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compel
American English: /kəmˈpɛl/
British English: /kəmˈpɛl/

Translation of compel in Spanish:

transitive verb -ll-

  • 1.1 (force) See examples:to compel somebody to + infinitive
    obligar or forzar or [formal] compeler a alguien a + infinitive
    she was compelled to pawn her watch
    se vio obligada a empeñar su reloj
    I feel compelled to warn you that …
    me veo obligado a or en la obligación de advertirle que …
    Example sentences
    • He could leave for Philadelphia with his new bride as planned, but duty compels him to stay and meet his fate.
    • Blood binds us, duty compels us to serve the Throne, to give up our lives if need be to protect those upon the Throne and those destined by fate to ascend to it when the time comes.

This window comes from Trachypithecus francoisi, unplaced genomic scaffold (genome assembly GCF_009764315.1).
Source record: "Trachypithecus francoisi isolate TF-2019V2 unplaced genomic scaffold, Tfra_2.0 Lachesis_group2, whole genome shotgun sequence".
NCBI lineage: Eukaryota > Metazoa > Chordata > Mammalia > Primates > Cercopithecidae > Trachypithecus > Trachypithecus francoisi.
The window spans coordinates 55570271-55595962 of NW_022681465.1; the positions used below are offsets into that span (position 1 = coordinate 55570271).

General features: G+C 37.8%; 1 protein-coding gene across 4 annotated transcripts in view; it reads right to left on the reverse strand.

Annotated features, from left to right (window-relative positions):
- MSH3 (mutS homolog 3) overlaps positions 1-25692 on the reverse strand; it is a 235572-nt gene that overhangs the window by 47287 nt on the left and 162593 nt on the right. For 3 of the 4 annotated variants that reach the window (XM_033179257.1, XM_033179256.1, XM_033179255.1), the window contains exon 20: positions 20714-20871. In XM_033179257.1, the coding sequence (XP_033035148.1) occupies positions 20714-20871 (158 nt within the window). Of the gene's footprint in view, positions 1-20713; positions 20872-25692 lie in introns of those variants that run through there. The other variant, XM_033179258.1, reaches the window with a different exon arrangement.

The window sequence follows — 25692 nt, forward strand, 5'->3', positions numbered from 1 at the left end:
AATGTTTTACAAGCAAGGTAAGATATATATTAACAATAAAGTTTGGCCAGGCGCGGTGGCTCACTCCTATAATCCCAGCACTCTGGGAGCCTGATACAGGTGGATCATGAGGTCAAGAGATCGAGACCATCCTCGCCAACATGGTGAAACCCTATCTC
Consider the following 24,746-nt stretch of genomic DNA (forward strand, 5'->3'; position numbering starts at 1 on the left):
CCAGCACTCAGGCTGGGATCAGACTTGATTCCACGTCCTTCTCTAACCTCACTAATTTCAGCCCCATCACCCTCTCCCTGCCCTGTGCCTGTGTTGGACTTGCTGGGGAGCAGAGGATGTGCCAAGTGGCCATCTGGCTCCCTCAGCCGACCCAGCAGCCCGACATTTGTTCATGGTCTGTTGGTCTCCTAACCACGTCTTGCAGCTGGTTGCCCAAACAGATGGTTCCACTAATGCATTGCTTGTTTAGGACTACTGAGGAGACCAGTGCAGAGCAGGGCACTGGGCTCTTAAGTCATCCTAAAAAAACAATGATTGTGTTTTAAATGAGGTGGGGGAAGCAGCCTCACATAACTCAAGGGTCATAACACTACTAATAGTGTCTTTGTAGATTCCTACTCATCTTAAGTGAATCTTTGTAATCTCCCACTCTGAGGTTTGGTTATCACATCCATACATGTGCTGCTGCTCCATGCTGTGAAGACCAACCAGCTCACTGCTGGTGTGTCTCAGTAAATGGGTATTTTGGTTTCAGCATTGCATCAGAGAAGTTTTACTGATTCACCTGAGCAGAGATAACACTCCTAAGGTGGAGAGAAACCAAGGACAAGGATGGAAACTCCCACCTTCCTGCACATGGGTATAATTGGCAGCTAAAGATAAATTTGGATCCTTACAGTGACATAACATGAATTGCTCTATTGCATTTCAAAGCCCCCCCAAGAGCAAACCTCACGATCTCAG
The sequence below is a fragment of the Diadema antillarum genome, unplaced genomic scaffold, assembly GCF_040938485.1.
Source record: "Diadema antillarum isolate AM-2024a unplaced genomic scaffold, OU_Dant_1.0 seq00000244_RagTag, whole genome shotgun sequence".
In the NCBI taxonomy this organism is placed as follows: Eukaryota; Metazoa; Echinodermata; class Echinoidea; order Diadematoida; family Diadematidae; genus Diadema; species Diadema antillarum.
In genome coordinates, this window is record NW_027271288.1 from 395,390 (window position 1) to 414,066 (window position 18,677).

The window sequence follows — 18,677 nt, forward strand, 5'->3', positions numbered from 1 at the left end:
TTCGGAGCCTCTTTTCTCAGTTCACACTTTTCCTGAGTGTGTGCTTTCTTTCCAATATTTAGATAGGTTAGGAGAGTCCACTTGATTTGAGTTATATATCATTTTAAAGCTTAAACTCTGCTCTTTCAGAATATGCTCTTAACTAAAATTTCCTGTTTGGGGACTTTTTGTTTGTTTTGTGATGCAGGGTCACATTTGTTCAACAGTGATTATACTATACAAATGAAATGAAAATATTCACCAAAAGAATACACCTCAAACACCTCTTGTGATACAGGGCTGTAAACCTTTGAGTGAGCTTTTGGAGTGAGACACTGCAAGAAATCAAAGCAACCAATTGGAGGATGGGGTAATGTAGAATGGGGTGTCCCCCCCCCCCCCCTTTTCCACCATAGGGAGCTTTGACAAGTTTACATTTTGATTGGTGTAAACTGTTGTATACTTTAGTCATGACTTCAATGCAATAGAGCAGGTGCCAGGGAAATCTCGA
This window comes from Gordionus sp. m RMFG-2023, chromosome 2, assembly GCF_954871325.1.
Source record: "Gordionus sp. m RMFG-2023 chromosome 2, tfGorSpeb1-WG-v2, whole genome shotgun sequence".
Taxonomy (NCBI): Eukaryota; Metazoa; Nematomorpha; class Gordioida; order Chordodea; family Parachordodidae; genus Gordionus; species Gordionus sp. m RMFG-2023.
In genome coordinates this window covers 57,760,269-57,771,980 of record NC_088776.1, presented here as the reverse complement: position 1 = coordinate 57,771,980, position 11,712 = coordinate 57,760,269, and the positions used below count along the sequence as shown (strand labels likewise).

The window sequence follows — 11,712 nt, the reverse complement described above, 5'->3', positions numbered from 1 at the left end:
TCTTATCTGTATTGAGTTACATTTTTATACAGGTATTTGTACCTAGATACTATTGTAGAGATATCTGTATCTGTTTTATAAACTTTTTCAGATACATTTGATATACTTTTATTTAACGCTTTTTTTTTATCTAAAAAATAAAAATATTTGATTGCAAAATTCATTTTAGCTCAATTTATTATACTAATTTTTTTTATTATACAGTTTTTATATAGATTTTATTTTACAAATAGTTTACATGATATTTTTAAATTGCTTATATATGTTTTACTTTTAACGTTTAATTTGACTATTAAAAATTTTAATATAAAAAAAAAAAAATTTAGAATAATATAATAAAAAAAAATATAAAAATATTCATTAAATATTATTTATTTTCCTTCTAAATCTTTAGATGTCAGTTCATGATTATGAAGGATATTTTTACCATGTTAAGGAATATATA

• Duty and honor compel him to return to face his foe despite the vehement protestations of Amy, a Quaker.
    1.2 (command) [formal]
    (obedience/respect)
    it compels our admiration
    no podemos menos que admirarlo
    a character who compels our attention
    un personaje que llama poderosamente la atención
    Example sentences
    • On two occasions the applicant was forced to bring motions to compel payment.
    • The defendant brought a motion to compel the attendance of the plaintiff at an examination for discovery.
    • Crucially he or she will have statutory powers to both summon witnesses and compel evidence.

Definition of compel in:

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    Word of the day doofus
    Pronunciation: ˈduːfʌs
    noun
    a stupid person
    Cultural fact of the day

    onces

    In some Andean countries, particularly Chile, onces is a light meal eaten between five and six p.m., the equivalent of "afternoon tea" in Britain. In Colombia, on the other hand, onces is a light snack eaten between breakfast and lunch. It is also known as mediasnueves.